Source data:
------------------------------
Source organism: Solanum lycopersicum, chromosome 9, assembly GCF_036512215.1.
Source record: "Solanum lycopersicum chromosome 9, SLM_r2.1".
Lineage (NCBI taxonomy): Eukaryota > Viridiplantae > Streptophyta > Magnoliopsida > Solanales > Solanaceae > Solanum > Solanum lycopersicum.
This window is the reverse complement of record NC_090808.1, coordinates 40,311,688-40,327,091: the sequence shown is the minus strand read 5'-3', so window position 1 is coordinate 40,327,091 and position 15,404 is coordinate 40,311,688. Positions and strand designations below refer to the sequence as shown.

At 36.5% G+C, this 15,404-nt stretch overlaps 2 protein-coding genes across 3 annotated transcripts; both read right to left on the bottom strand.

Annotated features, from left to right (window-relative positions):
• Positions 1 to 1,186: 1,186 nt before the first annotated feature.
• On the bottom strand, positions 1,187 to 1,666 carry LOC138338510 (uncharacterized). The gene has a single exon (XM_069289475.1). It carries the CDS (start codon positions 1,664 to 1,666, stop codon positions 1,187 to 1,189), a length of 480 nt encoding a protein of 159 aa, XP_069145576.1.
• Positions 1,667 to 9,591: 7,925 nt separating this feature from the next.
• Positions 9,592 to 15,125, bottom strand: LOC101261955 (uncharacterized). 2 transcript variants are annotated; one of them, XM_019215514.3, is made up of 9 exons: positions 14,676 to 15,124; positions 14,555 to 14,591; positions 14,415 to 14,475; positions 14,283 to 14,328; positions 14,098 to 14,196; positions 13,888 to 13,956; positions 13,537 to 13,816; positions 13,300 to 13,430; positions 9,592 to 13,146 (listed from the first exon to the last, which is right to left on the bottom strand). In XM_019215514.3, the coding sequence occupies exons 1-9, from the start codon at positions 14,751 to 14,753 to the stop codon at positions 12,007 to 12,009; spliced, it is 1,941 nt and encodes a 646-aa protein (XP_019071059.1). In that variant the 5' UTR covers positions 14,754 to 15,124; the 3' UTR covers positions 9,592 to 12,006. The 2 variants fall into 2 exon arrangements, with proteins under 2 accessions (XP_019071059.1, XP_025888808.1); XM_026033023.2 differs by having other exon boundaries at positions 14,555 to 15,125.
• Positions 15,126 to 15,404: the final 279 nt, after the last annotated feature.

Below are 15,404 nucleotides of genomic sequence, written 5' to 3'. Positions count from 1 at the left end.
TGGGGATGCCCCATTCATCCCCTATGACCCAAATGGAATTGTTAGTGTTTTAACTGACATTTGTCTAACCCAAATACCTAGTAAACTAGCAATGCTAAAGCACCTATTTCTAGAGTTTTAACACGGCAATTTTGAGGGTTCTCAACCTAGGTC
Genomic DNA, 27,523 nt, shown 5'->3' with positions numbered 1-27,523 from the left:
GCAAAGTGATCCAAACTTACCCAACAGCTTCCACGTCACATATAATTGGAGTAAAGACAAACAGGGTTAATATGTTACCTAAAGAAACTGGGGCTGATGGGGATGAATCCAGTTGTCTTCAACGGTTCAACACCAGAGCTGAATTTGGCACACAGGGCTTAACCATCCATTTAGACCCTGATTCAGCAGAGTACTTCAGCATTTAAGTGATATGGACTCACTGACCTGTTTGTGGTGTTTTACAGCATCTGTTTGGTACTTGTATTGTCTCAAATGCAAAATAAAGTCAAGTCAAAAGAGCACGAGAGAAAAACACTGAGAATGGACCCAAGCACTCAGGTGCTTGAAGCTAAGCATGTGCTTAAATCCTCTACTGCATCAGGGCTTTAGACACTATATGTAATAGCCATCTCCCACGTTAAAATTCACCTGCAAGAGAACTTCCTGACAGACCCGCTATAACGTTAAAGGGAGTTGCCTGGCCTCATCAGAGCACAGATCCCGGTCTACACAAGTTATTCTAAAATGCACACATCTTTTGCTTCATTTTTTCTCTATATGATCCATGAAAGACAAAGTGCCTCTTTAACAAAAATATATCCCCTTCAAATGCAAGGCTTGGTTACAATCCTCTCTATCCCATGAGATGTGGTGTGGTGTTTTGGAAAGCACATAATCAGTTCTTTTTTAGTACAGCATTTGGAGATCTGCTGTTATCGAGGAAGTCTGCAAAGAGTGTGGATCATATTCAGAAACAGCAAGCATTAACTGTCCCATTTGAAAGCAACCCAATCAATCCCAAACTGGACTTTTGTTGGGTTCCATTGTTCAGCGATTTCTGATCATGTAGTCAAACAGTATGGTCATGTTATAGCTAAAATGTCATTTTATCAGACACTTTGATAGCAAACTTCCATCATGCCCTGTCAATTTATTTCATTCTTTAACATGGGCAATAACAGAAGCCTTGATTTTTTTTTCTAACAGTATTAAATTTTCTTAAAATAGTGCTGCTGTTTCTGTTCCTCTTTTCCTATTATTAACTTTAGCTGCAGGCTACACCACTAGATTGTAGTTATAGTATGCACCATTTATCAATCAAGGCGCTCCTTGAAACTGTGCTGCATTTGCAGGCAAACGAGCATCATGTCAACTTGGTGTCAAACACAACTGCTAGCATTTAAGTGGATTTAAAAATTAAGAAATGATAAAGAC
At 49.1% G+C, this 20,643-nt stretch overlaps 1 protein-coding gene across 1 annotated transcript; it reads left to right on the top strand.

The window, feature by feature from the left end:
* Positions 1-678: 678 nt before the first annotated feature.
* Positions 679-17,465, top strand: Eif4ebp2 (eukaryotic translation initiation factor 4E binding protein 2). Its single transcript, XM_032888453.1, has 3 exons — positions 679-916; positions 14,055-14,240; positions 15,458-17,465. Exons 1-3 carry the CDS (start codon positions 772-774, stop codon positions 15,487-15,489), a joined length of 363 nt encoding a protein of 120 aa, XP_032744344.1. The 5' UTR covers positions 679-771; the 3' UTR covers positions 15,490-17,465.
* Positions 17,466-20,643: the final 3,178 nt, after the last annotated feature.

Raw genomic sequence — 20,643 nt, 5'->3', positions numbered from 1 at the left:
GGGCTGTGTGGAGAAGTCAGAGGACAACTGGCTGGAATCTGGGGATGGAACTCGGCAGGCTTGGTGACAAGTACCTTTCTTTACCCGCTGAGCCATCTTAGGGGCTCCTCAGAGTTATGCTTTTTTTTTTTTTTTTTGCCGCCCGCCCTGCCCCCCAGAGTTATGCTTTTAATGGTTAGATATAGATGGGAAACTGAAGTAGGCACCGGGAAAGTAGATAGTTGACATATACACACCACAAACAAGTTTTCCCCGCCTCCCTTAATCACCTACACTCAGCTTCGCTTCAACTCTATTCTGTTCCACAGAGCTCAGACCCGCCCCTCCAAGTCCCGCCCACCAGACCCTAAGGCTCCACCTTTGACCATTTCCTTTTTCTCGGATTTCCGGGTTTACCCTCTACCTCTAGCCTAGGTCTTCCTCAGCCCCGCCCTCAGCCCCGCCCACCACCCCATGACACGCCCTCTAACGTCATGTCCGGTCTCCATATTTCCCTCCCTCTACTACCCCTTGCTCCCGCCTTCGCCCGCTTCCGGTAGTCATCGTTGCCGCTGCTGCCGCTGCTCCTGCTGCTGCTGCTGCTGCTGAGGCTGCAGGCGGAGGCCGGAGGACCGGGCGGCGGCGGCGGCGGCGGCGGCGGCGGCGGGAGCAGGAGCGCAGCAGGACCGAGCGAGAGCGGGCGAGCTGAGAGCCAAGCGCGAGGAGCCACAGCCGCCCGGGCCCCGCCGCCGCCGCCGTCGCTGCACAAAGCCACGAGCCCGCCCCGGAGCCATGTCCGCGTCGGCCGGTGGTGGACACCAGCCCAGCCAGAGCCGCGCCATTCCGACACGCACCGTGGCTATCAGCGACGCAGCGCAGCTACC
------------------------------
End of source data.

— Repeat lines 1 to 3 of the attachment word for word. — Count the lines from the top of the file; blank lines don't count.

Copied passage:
Source organism: Solanum lycopersicum, chromosome 9, assembly GCF_036512215.1.
Source record: "Solanum lycopersicum chromosome 9, SLM_r2.1".
Lineage (NCBI taxonomy): Eukaryota > Viridiplantae > Streptophyta > Magnoliopsida > Solanales > Solanaceae > Solanum > Solanum lycopersicum.